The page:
How to cook the perfect steak

How to cook the perfect steak

Chef Robin Ho is no stranger in the local food & beverage scene. He is the current group executive chef of the Prive Group, and he has previously helmed the kitchens of Les Amis Restaurants, and The Marmalade Group of restaurants.

And for one, he sure knows a thing or two about steaks. We sat down with him to discuss about the different cuts and some of the things to look out for when you are cooking steak at home.

Here are 5 tips for cooking the perfect steak.

1. Choose the right meat.

“The most important thing is to get the right cut,” says Chef Robin. There are many different cuts, it really boils down to personal preference. For those who prefer lean meat, tenderloin is the obvious choice. Otherwise, ribeye is one of the favourite cuts as it has the most fat as compared to the others. Knowing your favourite meat is the key to cooking the perfect steak. And your local butcher will always be the best source of advice on choosing the right cuts of meat.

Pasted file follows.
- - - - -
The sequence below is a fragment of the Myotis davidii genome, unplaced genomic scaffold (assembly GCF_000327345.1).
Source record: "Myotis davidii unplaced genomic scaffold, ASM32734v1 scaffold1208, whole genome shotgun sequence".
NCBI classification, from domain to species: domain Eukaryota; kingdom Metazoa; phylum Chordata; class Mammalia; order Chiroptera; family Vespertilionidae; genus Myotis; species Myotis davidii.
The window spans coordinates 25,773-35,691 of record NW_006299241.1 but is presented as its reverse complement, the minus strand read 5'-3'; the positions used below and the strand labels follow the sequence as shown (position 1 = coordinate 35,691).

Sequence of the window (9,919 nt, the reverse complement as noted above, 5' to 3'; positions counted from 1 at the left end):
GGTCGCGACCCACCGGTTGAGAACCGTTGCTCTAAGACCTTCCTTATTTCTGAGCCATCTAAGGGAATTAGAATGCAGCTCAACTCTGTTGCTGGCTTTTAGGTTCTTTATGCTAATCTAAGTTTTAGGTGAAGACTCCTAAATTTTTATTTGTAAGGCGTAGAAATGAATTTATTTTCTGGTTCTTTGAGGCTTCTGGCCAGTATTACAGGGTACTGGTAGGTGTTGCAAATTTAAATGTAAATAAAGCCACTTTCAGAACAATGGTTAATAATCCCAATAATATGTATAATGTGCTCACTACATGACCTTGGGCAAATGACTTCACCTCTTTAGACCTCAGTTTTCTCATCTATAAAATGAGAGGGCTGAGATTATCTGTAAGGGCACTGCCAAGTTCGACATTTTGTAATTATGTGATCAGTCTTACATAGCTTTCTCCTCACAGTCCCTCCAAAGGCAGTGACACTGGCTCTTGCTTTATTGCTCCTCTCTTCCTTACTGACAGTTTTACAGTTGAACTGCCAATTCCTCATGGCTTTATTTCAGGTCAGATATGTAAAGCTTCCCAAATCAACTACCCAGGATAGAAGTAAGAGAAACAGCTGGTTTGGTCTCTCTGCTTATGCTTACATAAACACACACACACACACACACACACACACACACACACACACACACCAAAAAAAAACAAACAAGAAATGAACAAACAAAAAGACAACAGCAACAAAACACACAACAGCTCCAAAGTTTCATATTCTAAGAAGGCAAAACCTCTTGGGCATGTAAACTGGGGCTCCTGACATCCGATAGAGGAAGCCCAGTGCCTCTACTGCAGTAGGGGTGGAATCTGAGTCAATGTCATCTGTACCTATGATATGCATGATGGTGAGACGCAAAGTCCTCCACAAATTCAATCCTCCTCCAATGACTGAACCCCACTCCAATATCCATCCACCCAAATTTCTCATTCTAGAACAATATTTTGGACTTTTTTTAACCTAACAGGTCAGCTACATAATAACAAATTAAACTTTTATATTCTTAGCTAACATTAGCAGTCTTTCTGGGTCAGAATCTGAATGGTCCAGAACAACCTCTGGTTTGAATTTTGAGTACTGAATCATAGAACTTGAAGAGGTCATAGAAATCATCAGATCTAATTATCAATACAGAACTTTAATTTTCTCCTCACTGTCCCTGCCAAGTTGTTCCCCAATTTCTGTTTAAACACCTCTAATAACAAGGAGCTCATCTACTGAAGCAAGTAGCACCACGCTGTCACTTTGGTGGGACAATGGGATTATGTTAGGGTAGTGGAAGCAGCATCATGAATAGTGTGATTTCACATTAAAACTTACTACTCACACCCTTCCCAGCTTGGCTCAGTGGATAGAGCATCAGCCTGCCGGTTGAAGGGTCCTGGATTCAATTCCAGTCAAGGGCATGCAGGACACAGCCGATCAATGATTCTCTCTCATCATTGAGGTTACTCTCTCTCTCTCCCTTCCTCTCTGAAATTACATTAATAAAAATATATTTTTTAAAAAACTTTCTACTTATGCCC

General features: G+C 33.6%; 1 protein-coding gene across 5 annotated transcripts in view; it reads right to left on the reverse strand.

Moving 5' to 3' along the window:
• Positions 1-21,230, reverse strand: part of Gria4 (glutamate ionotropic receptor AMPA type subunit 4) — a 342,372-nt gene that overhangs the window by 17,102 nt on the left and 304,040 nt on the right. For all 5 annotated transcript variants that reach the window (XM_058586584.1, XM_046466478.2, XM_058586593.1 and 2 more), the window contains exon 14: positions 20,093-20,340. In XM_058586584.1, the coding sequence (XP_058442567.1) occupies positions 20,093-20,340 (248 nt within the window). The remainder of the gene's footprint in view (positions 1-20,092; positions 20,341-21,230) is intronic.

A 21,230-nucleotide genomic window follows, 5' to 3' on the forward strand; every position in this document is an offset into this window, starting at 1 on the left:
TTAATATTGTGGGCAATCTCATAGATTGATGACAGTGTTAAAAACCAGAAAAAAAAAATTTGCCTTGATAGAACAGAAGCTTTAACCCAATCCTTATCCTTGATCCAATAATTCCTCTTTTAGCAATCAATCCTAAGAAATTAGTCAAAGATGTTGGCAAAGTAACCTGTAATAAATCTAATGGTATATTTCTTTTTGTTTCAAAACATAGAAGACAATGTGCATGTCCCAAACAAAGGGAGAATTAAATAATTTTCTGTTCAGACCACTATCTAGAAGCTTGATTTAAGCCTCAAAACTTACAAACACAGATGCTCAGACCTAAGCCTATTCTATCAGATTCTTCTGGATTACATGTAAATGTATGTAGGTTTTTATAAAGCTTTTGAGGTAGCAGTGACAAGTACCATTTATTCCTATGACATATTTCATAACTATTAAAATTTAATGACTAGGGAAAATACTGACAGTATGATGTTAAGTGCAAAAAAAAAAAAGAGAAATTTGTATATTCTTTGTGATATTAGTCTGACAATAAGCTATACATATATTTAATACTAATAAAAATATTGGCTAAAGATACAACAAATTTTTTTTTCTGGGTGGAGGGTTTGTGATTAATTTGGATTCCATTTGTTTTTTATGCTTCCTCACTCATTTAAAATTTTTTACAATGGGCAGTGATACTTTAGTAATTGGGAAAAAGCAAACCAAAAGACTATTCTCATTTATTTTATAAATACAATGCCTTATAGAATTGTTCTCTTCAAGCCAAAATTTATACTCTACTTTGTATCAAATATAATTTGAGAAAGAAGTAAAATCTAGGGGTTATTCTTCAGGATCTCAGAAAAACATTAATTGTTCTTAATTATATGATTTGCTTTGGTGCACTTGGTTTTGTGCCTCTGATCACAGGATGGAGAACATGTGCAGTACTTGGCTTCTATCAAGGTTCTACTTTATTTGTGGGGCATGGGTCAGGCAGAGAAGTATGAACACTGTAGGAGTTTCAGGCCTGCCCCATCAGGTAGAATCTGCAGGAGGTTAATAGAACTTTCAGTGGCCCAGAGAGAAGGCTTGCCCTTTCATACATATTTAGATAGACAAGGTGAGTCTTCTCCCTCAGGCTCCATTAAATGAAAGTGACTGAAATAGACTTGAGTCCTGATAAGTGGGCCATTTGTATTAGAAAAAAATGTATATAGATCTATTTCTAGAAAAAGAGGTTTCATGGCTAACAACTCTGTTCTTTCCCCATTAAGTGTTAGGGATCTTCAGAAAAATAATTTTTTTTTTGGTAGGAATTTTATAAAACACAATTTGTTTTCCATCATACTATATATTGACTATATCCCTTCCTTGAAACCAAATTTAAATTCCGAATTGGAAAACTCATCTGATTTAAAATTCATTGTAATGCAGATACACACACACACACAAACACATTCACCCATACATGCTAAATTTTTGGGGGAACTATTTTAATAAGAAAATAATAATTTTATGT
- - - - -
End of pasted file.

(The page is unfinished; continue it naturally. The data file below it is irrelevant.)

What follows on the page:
2. Leave the meat in room temperature before cooking.

Take out the steaks from the refrigerator, cover them with a sheet for at least 25 to 30 minutes to allow the steaks to come to room temperature.

Filet Mignon

3. Season the meat with good salt.

Keep it simple. Use good rock salt to season the steak, and let the deliciousness of the beef speak for itself.

4. Use a good pan.

Not everyone can afford the superb but expensive Josper Grill in the kitchen, so the best alternative is to use a good pan.

Choose a good thick-bottomed pan (cast-iron is the best option because it transfers heat better) to cook the steak. Non-sticky pans are easy to use, but we would suggest avoiding them as they tend to prevent a good crust from forming.

5. Let the steak rest before serving

Allow the steak rest for about 5 minutes (200g steak) before serving, as this allows the juices that have been drawn to the surface to relax and flow evenly through the meat.

5 COMMENTS

Chef Robin Ho is really fun. We went to a wagyu farm in Kyushu together last year with other chefs and we really loved the steak, shabu-shabu and BBQ there. A little trip to wagyu heaven.

It’s like telling an unskilled tennis player to buy expensive tennis rackets, top of the range tennis shoes, good balls, and expect him to play like Federer. You’re really not telling the person “how to cook”.

Leave a Reply

Your email address will not be published. Required fields are marked *

You may use these HTML tags and attributes: <a href="" title=""> <abbr title=""> <acronym title=""> <b> <blockquote cite=""> <cite> <code> <del datetime=""> <em> <i> <q cite=""> <strike> <strong>